LNLNN sees Swedish duo Jonatan Nilsson and Ludvig Stolterman return to the woods, not only inspired by but embracing the north of Sweden. Gidge also return to their electronic roots, using ambient-touched samples from Lulin while additionally reintroducing sleek, dark rhythms and a bleaker, harsher atmosphere.
Spectral voices snake around the elephantine trees, and beats rattle as if caught inside trinkets, like tiny pebbles grazing a creek of lucid water. In terms of musical style, LNLNN continues on from their debut, Autumn Bells, despite it being album number three. Its swampy and sparse atmospheres flirted with an otherworldly place which was, in reality, closer to home, and that trend continues here. Pockets of entrenched mud and ice-crusted harmonies are interspersed throughout, gently layering the green terrain with a stark, raw beauty. It seems as if the human voice has been cut back, restricted and tamed by a January environment. Hearts no longer sing about falling in love, and the voice is a lot more conservative in its appearance, as if masked by a cluttered whirlwind containing a thousand leaves.
Horns that have been left out in the cold have begun to rust, because they are now tonally darker and just a little off-color so as to be noticeable, and the beats plow through as if trudging through a thick, feet-deep casing of snow. These beats are nothing new to Gidge – it just takes a little time to readjust after Lulin’s ambient leanings. Everything is cold, with the only exceptions being “Lit” and “Midra”. Other than that, the charming harmonies and heartfelt emotions have been well and truly frozen, lacking in a warmth they’d previously freely provided for the slender body of clothed music. They’ve now largely disappeared, replacing illumination and iridescence with ice. Notes shiver along the veins, a part of the music’s network, its life support system, in much the same way that the roots are an essential part of the tree. They are all one.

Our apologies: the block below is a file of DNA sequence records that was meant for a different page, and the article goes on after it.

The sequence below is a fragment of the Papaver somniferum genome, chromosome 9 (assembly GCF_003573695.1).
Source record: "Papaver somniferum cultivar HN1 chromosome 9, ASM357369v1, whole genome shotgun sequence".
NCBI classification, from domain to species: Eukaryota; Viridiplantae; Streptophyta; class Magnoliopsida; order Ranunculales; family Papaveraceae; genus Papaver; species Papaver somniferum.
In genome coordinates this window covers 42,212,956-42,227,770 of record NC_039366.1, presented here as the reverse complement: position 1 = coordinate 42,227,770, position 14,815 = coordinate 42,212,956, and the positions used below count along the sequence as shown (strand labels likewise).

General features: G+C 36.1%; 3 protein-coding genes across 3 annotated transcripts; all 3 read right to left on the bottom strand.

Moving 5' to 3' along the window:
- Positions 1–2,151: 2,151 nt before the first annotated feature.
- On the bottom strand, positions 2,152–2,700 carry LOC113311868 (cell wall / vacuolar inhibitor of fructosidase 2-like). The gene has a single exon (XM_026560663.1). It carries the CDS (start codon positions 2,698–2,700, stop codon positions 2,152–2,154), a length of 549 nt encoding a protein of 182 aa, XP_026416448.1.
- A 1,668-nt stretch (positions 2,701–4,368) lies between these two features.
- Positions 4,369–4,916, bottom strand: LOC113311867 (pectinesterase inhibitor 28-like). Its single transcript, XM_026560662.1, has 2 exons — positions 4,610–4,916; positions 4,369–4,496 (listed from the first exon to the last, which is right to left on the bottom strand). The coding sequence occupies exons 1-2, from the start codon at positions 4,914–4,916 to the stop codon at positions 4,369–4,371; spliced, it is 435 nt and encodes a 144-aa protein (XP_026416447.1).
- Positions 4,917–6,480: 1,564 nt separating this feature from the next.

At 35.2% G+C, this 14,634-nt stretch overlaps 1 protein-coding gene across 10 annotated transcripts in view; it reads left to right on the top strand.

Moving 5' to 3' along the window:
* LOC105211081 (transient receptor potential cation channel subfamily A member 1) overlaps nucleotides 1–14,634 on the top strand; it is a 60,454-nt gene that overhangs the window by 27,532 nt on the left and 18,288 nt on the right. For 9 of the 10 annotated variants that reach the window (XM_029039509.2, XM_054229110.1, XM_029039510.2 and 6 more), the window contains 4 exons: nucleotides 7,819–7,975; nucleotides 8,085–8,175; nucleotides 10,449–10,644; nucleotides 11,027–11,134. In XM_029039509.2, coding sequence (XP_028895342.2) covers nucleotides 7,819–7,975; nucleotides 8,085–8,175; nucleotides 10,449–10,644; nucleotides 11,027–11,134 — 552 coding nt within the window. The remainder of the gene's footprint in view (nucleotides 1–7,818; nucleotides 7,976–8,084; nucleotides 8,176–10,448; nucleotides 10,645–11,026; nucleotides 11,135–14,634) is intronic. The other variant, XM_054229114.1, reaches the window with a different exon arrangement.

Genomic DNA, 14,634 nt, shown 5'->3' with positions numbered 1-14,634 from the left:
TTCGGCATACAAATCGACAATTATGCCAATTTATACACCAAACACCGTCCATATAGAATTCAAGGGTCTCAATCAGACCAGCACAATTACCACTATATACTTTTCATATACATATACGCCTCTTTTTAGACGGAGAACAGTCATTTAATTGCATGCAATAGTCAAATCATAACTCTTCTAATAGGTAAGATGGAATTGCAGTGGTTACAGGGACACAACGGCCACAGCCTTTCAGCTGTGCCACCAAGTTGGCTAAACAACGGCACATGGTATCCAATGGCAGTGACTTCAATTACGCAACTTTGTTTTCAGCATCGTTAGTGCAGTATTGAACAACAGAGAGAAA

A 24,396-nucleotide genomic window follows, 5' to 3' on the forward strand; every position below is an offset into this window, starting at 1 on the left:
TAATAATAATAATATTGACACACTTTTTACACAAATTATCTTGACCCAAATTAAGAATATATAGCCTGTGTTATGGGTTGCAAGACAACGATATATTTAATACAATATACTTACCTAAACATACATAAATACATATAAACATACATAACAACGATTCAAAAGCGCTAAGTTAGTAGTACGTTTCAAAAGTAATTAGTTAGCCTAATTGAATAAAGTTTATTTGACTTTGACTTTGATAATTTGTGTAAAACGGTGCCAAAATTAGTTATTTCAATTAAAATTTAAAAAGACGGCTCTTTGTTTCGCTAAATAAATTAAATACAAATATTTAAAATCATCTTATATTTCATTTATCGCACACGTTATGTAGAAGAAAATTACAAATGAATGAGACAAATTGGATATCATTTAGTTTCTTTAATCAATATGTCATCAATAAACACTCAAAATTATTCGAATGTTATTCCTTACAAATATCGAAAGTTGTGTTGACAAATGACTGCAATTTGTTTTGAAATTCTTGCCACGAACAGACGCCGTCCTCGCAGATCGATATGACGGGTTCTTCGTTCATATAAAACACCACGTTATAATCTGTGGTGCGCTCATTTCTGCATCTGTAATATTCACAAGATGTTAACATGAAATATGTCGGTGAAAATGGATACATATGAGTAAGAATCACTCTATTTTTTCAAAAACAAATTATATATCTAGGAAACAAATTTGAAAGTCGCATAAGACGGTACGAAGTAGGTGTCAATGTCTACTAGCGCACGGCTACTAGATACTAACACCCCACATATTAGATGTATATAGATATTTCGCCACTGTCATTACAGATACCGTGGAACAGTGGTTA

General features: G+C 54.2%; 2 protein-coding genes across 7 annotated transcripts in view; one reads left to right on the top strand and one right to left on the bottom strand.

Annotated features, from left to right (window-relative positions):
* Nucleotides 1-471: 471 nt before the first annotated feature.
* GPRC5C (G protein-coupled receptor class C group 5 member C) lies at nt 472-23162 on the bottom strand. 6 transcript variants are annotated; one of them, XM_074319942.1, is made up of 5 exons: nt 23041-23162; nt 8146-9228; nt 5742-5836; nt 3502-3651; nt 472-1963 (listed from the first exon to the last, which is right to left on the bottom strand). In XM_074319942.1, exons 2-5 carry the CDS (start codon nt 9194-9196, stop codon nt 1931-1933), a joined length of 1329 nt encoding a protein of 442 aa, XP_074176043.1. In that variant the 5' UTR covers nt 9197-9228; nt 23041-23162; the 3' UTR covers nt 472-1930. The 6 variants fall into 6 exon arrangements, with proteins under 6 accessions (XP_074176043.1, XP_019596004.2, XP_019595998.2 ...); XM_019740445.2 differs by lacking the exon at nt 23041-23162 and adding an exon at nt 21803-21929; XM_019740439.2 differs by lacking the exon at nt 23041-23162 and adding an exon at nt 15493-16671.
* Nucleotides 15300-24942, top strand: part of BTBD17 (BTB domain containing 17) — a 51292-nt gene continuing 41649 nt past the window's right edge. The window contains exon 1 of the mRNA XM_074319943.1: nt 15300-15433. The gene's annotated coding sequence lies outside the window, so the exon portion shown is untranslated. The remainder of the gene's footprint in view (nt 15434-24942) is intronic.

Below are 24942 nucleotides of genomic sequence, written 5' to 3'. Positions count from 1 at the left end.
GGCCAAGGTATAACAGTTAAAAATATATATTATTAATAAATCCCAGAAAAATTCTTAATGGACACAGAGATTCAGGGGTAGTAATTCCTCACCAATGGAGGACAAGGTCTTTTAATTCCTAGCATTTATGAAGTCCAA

Chilly piano chords mix in with the vocals, giving the music more of a defined structure. The listener has to acclimatize to the cooler temperature, but it grows and grows with every listen. A shivering vocal occupies the two parts of “Elegy”. The vocal is highly visible, standing out like Little Red Riding Hood. The gathering mist is cold as it swirls around the ankles, but she keeps on walking, her warm body wrapped up in her protective, crimson cloak.
“Hope” closes the mini-album, and it features another beautiful vocal. Its ambient light is dimmer than it was on Lulin, but the track is all the warmer with a reliable beat, giving it a supply of oxygen and energy, pumping the track like a heart full of blood to make it work harder and harder. And the transition works. You’ll need a pair of mittens, because this is the deepest part of the woods. (James Catchpole)